‘The only person to oppose it is the licensee of the Railway Tavern,’ continued Mr. Cooper; ‘now if there was one licensed in your district that would have come and opposed this application I should not have expected it to be the Railway Tavern. They have the impertinence to come here to-day to oppose the grant of a licence, and yet they have had to come here on their hands and knees to crave your indulgence in the past.’

He submitted that the Railway Tavern could not supply that area, and he thought it was obvious that they had no interest in that area at all. He asked the quite sincerely to grant that application which was in the interests of a very large body of inhabitants.

Richard James Barnes, an architect, of Lichfield, produced plans of the new building and gave an opinion that house would be a definite asset to the district.

During the past twelve months 100 houses had gone up there and contracts were already in existence for about 100 more houses, some of which were actually in course of erection by the Brownhills U.D.C. The proposed site was the very best possible for that developing area, for it was situated right in the centre.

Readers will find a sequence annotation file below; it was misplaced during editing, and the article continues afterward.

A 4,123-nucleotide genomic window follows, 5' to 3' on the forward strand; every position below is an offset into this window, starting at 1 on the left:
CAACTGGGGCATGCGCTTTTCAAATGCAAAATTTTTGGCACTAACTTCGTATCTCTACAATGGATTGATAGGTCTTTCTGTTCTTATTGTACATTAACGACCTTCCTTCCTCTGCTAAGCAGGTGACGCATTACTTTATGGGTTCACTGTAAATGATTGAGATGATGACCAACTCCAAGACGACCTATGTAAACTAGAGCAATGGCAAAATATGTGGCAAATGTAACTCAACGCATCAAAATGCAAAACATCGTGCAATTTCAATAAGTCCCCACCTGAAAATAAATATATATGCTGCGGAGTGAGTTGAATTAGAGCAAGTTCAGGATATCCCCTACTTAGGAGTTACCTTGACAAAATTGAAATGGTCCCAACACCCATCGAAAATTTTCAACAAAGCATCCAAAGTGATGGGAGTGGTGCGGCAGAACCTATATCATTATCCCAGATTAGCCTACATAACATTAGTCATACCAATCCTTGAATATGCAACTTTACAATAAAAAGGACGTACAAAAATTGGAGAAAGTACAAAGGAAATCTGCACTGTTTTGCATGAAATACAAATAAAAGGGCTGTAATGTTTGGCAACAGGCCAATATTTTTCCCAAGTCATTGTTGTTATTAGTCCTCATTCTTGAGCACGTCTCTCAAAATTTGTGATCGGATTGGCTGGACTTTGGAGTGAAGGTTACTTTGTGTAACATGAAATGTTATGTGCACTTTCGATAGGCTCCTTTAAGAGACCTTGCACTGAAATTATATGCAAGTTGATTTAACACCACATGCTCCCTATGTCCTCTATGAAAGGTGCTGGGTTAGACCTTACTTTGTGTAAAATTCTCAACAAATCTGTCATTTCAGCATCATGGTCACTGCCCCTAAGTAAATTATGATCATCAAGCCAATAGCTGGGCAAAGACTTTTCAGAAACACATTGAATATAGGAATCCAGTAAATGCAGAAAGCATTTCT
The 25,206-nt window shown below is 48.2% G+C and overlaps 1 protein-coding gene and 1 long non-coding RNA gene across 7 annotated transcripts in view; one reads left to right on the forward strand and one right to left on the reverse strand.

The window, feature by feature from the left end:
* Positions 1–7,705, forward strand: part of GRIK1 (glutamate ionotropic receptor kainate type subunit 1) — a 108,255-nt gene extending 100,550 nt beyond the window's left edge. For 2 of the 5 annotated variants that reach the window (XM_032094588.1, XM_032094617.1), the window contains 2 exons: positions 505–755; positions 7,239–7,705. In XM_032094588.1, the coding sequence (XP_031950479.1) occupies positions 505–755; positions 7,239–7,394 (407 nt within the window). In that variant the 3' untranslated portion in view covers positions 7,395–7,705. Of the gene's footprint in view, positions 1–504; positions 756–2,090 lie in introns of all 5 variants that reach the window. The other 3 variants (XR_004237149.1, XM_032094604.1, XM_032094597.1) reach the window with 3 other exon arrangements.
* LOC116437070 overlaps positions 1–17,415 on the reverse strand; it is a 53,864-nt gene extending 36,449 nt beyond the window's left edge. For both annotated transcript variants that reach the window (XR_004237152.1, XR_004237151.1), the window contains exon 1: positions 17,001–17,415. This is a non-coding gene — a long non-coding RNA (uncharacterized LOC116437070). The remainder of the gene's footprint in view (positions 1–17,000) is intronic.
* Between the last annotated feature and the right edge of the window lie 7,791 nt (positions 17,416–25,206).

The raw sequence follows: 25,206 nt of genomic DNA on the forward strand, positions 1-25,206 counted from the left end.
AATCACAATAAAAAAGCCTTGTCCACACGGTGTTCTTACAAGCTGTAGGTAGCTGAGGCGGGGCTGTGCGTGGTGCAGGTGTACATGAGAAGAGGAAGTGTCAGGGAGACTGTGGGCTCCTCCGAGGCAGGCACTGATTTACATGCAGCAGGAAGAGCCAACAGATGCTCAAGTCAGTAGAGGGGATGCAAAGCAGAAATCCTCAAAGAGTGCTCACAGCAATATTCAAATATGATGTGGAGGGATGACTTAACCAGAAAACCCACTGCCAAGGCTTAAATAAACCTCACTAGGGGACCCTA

Mr. Hodgkinson: I suppose the people in this area could manage to stagger to Warriner’s Arms? – Mr. Cooper: They wouldn’t stagger to, it would be on the way back. (Laughter).

The Railway Tavern in more salubrious times, was a restaurant decked out like a railway carriage. This remarkable image features on Chasewaterstuff’s Rail and Canal Blog.


Samuel Insull, the applicant said, in answer to Mr. Hodgkinson, that his barrelage at the Wheat Sheaf was about three and a half per week. He had beer at the house for eighteen months, and it was certainly not a case of taking a derelict house and wanting to put it in a good district.

John Hill, a banksman collier, of 60, Ogley Road, Brownhills, said the proposed house would be a good thing for the district, for it would be out in the country a bit. In answer to Mr. Cooper, he said it would be round about a mile walk for him to the Railway Tavern.

Mr.Hodgkinson: It would be – round about. (Laughter).

Mr. Hodgkinson: What house do you use now? – The Wheat Sheaf.

There are other houses nearer than the Wheat Sheaf? – Yes, but I don’t want to walk far; I’m getting old and lame.